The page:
Cuban bread is a fairly simple white bread, similar to French bread and Italian bread, but has a slightly different baking method and ingredient list (in particular, it generally includes a small amount of fat in the form of lard
or vegetable shortening
); it is usually made in long, baguette
-like loaves. It is a staple of Cuban-American cuisine and is traditionally the bread of choice when making an authentic Cuban sandwich.
A traditional loaf of Cuban bread is approximately three feet long and somewhat rectangular crossways (as compared to the rounder shape of Italian or French bread loaves). It has a hard, thin, almost papery toasted crust and a soft flaky middle. In the early days, the dough was stretched thin to make it last, creating the bread's distinctive air pockets and long shape. As they have for decades, La Segunda and other traditional Cuban bread makers lay a long, moist palm frond on top of the loaves before baking, creating a shallow trench in the upper crust, producing an effect similar to the slashing of a European-style loaf.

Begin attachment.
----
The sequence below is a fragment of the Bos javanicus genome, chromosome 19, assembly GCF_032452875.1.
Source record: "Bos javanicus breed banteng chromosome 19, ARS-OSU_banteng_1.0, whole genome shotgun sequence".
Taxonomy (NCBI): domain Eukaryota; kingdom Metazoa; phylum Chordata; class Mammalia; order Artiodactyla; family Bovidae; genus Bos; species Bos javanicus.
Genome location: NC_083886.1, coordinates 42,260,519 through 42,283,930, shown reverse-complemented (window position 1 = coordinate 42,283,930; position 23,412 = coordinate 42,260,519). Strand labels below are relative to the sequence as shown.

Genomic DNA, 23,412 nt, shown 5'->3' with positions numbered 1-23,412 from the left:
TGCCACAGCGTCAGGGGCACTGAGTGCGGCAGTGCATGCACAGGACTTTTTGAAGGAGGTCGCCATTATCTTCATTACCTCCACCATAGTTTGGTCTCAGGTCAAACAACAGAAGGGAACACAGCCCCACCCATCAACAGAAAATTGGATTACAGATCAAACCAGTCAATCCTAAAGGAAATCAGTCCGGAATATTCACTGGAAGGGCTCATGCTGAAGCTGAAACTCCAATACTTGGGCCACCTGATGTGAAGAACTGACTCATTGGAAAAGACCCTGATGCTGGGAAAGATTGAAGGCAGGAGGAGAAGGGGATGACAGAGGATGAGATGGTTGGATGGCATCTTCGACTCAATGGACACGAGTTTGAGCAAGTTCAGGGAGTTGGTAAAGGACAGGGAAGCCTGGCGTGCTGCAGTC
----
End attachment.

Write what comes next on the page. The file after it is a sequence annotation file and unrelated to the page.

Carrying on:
Cuban bread is the necessary base for a 'Cuban sandwich' (sometimes called a "sandwich mixto"). It can also be served as a simple breakfast, especially toasted and pressed with butter and served alongside (and perhaps dunked into) a hot mug of cafe con leche (strong dark-roasted Cuban coffee with scalded milk).
Cuban bread should be eaten soon after baking, as it tends to go stale quickly. It can also be frozen.
Stale Cuban bread is the preferred "weapon of choice" in protests performed by the Conch Republic.